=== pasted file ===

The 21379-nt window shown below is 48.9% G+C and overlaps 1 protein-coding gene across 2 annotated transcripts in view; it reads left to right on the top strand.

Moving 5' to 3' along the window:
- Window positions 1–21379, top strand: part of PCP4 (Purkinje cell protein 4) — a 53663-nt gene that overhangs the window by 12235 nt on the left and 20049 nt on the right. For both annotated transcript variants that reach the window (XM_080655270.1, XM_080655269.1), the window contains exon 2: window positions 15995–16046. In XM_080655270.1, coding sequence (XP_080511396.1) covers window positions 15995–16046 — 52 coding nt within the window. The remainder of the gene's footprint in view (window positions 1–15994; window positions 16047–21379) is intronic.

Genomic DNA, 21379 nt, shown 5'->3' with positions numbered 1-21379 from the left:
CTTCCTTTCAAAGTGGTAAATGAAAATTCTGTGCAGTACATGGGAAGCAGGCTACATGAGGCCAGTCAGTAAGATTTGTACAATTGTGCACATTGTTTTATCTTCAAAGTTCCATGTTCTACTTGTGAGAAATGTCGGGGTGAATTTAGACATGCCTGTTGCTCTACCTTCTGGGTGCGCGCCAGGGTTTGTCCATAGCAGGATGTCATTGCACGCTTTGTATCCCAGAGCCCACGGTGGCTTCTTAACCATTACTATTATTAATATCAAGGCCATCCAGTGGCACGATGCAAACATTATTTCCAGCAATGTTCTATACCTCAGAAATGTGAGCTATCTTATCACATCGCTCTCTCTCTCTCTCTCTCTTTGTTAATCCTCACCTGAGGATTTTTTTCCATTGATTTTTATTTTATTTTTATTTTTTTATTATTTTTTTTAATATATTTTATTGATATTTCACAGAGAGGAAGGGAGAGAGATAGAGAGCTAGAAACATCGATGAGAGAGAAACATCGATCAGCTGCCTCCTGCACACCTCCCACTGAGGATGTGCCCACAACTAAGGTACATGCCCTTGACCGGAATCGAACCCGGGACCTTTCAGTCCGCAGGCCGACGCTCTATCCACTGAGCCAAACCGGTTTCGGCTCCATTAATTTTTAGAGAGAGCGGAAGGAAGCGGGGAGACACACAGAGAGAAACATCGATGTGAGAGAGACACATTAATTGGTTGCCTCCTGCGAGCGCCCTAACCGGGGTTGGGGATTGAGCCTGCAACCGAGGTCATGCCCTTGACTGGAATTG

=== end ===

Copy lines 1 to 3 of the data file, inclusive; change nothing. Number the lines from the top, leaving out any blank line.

The 21379-nt window shown below is 48.9% G+C and overlaps 1 protein-coding gene across 2 annotated transcripts in view; it reads left to right on the top strand.

Moving 5' to 3' along the window:
- Window positions 1–21379, top strand: part of PCP4 (Purkinje cell protein 4) — a 53663-nt gene that overhangs the window by 12235 nt on the left and 20049 nt on the right. For both annotated transcript variants that reach the window (XM_080655270.1, XM_080655269.1), the window contains exon 2: window positions 15995–16046. In XM_080655270.1, coding sequence (XP_080511396.1) covers window positions 15995–16046 — 52 coding nt within the window. The remainder of the gene's footprint in view (window positions 1–15994; window positions 16047–21379) is intronic.